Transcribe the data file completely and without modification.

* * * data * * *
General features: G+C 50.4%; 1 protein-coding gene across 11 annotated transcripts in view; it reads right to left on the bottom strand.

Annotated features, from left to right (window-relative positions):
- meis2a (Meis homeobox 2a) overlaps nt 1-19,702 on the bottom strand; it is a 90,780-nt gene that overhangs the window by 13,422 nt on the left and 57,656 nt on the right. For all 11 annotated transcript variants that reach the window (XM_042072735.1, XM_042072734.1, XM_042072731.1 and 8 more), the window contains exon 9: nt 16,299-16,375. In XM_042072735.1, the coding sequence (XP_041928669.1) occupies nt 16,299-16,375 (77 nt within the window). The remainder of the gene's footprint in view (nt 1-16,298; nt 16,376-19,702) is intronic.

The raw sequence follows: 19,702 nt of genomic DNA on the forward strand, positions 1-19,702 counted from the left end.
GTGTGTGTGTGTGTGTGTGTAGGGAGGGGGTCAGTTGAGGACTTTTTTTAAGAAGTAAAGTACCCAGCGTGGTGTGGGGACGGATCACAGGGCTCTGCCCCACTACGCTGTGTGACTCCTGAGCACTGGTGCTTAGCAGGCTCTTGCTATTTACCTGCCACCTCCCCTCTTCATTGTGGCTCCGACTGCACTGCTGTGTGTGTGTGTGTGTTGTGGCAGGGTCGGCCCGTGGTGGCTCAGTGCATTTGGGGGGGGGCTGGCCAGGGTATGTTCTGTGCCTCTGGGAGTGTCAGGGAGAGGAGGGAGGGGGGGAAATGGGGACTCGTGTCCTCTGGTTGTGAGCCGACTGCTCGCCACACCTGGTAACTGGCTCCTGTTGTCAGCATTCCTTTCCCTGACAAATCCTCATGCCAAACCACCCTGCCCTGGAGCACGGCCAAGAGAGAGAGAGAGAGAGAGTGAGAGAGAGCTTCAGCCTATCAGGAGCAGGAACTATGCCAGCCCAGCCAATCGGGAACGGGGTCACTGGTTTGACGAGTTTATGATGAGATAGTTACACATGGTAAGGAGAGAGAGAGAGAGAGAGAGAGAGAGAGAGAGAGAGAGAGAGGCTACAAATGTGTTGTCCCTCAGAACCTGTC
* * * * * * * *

General features: G+C 50.4%; 1 protein-coding gene across 11 annotated transcripts in view; it reads right to left on the bottom strand.

Annotated features, from left to right (window-relative positions):
- meis2a (Meis homeobox 2a) overlaps nt 1-19,702 on the bottom strand; it is a 90,780-nt gene that overhangs the window by 13,422 nt on the left and 57,656 nt on the right. For all 11 annotated transcript variants that reach the window (XM_042072735.1, XM_042072734.1, XM_042072731.1 and 8 more), the window contains exon 9: nt 16,299-16,375. In XM_042072735.1, the coding sequence (XP_041928669.1) occupies nt 16,299-16,375 (77 nt within the window). The remainder of the gene's footprint in view (nt 1-16,298; nt 16,376-19,702) is intronic.

The raw sequence follows: 19,702 nt of genomic DNA on the forward strand, positions 1-19,702 counted from the left end.
GTGTGTGTGTGTGTGTGTGTAGGGAGGGGGTCAGTTGAGGACTTTTTTTAAGAAGTAAAGTACCCAGCGTGGTGTGGGGACGGATCACAGGGCTCTGCCCCACTACGCTGTGTGACTCCTGAGCACTGGTGCTTAGCAGGCTCTTGCTATTTACCTGCCACCTCCCCTCTTCATTGTGGCTCCGACTGCACTGCTGTGTGTGTGTGTGTGTTGTGGCAGGGTCGGCCCGTGGTGGCTCAGTGCATTTGGGGGGGGGCTGGCCAGGGTATGTTCTGTGCCTCTGGGAGTGTCAGGGAGAGGAGGGAGGGGGGGAAATGGGGACTCGTGTCCTCTGGTTGTGAGCCGACTGCTCGCCACACCTGGTAACTGGCTCCTGTTGTCAGCATTCCTTTCCCTGACAAATCCTCATGCCAAACCACCCTGCCCTGGAGCACGGCCAAGAGAGAGAGAGAGAGAGAGTGAGAGAGAGCTTCAGCCTATCAGGAGCAGGAACTATGCCAGCCCAGCCAATCGGGAACGGGGTCACTGGTTTGACGAGTTTATGATGAGATAGTTACACATGGTAAGGAGAGAGAGAGAGAGAGAGAGAGAGAGAGAGAGAGAGAGAGAGGCTACAAATGTGTTGTCCCTCAGAACCTGTC